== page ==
I have be reading your info. and am enjoying your everyday events and how you see things. I think you are doing a wonderful job of including your children in the necessity of cooking . The fact that you are able to present to them the enjoyment of cooking is the key, I think. They will find pleasure in the kitchen, since a good part of our life relegates us to the kitchen, esp.as women. It is a great advantage for a woman to have a cooking husband and the fact that your son is enjoying the creativity of cooking will be of great value to his entire life, whatever he does. Learning to enjoy cooking and eating healthy and the why's are of the essence.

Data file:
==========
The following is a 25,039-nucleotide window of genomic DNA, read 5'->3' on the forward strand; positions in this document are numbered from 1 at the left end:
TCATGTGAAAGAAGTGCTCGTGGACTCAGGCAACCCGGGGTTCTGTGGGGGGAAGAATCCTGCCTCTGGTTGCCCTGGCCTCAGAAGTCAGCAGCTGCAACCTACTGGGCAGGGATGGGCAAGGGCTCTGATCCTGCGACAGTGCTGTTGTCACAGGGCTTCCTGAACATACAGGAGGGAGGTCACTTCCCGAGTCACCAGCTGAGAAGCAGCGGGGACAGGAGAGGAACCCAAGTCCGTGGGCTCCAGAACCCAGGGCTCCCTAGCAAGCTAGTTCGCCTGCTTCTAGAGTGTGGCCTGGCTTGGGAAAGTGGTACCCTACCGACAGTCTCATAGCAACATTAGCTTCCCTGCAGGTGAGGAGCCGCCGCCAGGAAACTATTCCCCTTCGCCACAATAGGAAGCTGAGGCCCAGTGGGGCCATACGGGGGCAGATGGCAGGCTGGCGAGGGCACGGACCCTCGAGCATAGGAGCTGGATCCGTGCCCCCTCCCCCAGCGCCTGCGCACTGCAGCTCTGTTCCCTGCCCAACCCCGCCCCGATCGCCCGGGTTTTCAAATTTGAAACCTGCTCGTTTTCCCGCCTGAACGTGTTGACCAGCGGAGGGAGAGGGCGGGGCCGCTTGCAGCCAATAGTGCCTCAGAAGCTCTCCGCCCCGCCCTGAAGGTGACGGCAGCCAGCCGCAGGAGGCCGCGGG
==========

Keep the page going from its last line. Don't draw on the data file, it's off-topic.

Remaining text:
My life is very different from yours. I am separated from their father a little more than 3 yrs.. I now have two teens to myself.. My son is l8 and my daughter is 14. Their dad didn't see cooking as a family event. It was all mine and a huge chore that I hated. I did like to cook once upon a time, but my daily experiences of being alone in the kitchen, and the grocery store etc. just put me on overload. I now know that I must feed my two teens but they want very little to do with the prep. etc of our food. I am alone with them and this whole cooking together thing would be a very nice positive memory for us all. However, to get the whole ball rolling seems to be near impossible this late in the game. Do you have any suggestions? Thank you, Suzanne.